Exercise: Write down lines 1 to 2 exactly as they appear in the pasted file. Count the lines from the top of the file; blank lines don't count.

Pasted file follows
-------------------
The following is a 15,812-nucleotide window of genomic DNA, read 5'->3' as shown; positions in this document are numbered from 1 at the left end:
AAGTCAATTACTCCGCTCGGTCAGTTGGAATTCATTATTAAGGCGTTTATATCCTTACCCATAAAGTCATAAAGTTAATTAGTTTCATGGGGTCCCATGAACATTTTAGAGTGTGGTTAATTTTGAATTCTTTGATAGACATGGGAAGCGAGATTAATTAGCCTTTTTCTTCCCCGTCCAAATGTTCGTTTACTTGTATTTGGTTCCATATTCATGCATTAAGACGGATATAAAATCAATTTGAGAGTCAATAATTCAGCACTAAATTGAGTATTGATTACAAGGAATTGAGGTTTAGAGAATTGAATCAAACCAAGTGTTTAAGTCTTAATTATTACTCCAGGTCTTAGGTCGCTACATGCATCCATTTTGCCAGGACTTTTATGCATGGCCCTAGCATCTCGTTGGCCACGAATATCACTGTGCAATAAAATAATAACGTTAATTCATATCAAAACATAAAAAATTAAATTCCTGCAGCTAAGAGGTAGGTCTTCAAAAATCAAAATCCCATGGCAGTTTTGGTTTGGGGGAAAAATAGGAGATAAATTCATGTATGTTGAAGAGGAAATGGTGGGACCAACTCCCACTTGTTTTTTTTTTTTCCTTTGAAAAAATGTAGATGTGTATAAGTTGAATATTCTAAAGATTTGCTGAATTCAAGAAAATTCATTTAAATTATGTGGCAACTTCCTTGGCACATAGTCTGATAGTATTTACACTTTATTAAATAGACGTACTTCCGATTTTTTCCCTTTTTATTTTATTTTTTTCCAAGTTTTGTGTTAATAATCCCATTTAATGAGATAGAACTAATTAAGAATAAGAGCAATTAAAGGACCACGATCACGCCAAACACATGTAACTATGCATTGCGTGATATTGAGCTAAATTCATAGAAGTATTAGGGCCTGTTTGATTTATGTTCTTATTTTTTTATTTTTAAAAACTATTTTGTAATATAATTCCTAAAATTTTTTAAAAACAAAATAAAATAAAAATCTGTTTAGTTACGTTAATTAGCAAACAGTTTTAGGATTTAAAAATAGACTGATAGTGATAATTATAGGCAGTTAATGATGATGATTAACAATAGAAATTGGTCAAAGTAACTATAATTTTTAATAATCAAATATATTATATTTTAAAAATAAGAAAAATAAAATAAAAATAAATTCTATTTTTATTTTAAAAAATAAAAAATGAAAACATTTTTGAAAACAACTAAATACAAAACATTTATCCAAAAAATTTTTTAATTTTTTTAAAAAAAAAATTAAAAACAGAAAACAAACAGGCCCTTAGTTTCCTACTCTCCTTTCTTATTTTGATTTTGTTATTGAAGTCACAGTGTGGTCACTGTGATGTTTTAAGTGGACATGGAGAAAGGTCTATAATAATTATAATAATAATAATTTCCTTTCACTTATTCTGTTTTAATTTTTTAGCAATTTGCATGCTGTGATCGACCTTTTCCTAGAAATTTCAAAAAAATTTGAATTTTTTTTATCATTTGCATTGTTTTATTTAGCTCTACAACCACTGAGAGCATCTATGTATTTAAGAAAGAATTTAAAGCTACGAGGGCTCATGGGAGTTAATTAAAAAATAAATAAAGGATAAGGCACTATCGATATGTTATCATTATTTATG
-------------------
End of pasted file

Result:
The following is a 15,812-nucleotide window of genomic DNA, read 5'->3' as shown; positions in this document are numbered from 1 at the left end:
AAGTCAATTACTCCGCTCGGTCAGTTGGAATTCATTATTAAGGCGTTTATATCCTTACCCATAAAGTCATAAAGTTAATTAGTTTCATGGGGTCCCATGAACATTTTAGAGTGTGGTTAATTTTGAATTCTTTGATAGACATGGGAAGCGAGATTAATTAGCCTTTTTCTTCCCCGTCCAAATGTTCGTTTACTTGTATTTGGTTCCATATTCATGCATTAAGACGGATATAAAATCAATTTGAGAGTCAATAATTCAGCACTAAATTGAGTATTGATTACAAGGAATTGAGGTTTAGAGAATTGAATCAAACCAAGTGTTTAAGTCTTAATTATTACTCCAGGTCTTAGGTCGCTACATGCATCCATTTTGCCAGGACTTTTATGCATGGCCCTAGCATCTCGTTGGCCACGAATATCACTGTGCAATAAAATAATAACGTTAATTCATATCAAAACATAAAAAATTAAATTCCTGCAGCTAAGAGGTAGGTCTTCAAAAATCAAAATCCCATGGCAGTTTTGGTTTGGGGGAAAAATAGGAGATAAATTCATGTATGTTGAAGAGGAAATGGTGGGACCAACTCCCACTTGTTTTTTTTTTTTCCTTTGAAAAAATGTAGATGTGTATAAGTTGAATATTCTAAAGATTTGCTGAATTCAAGAAAATTCATTTAAATTATGTGGCAACTTCCTTGGCACATAGTCTGATAGTATTTACACTTTATTAAATAGACGTACTTCCGATTTTTTCCCTTTTTATTTTATTTTTTTCCAAGTTTTGTGTTAATAATCCCATTTAATGAGATAGAACTAATTAAGAATAAGAGCAATTAAAGGACCACGATCACGCCAAACACATGTAACTATGCATTGCGTGATATTGAGCTAAATTCATAGAAGTATTAGGGCCTGTTTGATTTATGTTCTTATTTTTTTATTTTTAAAAACTATTTTGTAATATAATTCCTAAAATTTTTTAAAAACAAAATAAAATAAAAATCTGTTTAGTTACGTTAATTAGCAAACAGTTTTAGGATTTAAAAATAGACTGATAGTGATAATTATAGGCAGTTAATGATGATGATTAACAATAGAAATTGGTCAAAGTAACTATAATTTTTAATAATCAAATATATTATATTTTAAAAATAAGAAAAATAAAATAAAAATAAATTCTATTTTTATTTTAAAAAATAAAAAATGAAAACATTTTTGAAAACAACTAAATACAAAACATTTATCCAAAAAATTTTTTAATTTTTTTAAAAAAAAAATTAAAAACAGAAAACAAACAGGCCCTTAGTTTCCTACTCTCCTTTCTTATTTTGATTTTGTTATTGAAGTCACAGTGTGGTCACTGTGATGTTTTAAGTGGACATGGAGAAAGGTCTATAATAATTATAATAATAATAATTTCCTTTCACTTATTCTGTTTTAATTTTTTAGCAATTTGCATGCTGTGATCGACCTTTTCCTAGAAATTTCAAAAAAATTTGAATTTTTTTTATCATTTGCATTGTTTTATTTAGCTCTACAACCACTGAGAGCATCTATGTATTTAAGAAAGAATTTAAAGCTACGAGGGCTCATGGGAGTTAATTAAAAAATAAATAAAGGATAAGGCACTATCGATATGTTATCATTATTTATG